Kina Collins, candidate for the 7th Congressional District, made an appearance in Forest Park at the home of Etta Worthington on Nov. 3 to talk to residents about her platform.
Collins, who is taking on long-term incumbent Danny Davis, hopes to bring a fresh approach to the office.
“This is not about me running a campaign,” said Collins. “This is us starting a movement. We need to ask why more women, and why more women of color, haven’t been elevated into leadership. We have a choice in the 2020 primary.”
One of the first things she wants to do is work on water problems in Chicago. She recounted stories of moms in Englewood asking her about the lead in the pipes.
“This is America,” said Collins. “Americans should not be begging for a clean glass of water.” The problem is mostly on the South and West sides of the city and, added Collins, is a matter of “environmental justice.”
Her plan is to have the piping pulled up and replaced and to bring in FEMA to put in water filtration systems.
Collins said that what sets her aside from another candidate, Anthony Clark of Oak Park, whose platform is similar, is words versus actions.
“It’s one thing to be an activist,” said Collins. “We need activists. But it’s another to be an organizer. And I’m an organizer.” She referred to policy she has already written and passed, as a Democrat under a Republican administration.
“I’m a coalition builder. I go into contentious spaces and don’t water down my message to get things done, but I’m willing to listen. You can’t understand an issue if you’re too reactive off the bat. You need to take time to really consider someone else’s point of view.”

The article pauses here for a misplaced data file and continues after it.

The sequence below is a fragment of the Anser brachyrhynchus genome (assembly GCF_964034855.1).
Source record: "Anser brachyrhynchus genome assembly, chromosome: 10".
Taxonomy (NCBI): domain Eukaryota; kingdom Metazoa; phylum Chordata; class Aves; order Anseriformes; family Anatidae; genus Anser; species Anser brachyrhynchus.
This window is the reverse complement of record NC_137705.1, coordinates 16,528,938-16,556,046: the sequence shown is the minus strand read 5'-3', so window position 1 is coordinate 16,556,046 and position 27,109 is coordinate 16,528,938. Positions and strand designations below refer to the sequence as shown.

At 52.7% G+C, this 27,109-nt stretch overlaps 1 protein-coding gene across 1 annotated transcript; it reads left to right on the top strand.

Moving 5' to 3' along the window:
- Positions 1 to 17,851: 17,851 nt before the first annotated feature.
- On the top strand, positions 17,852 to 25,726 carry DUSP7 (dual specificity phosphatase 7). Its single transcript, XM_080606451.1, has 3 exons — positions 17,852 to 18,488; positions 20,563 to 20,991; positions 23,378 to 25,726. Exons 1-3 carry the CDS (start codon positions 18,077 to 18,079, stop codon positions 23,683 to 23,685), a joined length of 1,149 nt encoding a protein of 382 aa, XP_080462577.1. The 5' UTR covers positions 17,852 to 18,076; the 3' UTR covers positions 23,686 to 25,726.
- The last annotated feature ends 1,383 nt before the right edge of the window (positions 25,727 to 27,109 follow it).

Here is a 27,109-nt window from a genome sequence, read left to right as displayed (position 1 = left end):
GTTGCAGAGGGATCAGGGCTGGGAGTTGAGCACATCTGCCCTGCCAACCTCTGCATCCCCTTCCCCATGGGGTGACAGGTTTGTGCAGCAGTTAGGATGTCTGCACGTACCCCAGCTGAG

She has strong feelings on immigration and has worked with PASO to help build her platform on the issue. She wants to repeal the law that criminalizes crossing the border, she wants legal representation provided for immigrants who are imprisoned, and she wants to eliminate detention bonds.
“Our district’s Hispanic population is increasing,” said Collins. “We need to represent everyone.”
Education is another important topic to Collins, who wants to see neighborhood schools strengthened. “We need to end the school-to-prison pipeline,” said Collins, and she’d like to see it done by investing in preventive approaches such as more social workers and nurses in schools, investment in STEM programs and services to help parents as well as students.
The primaries are on March 17.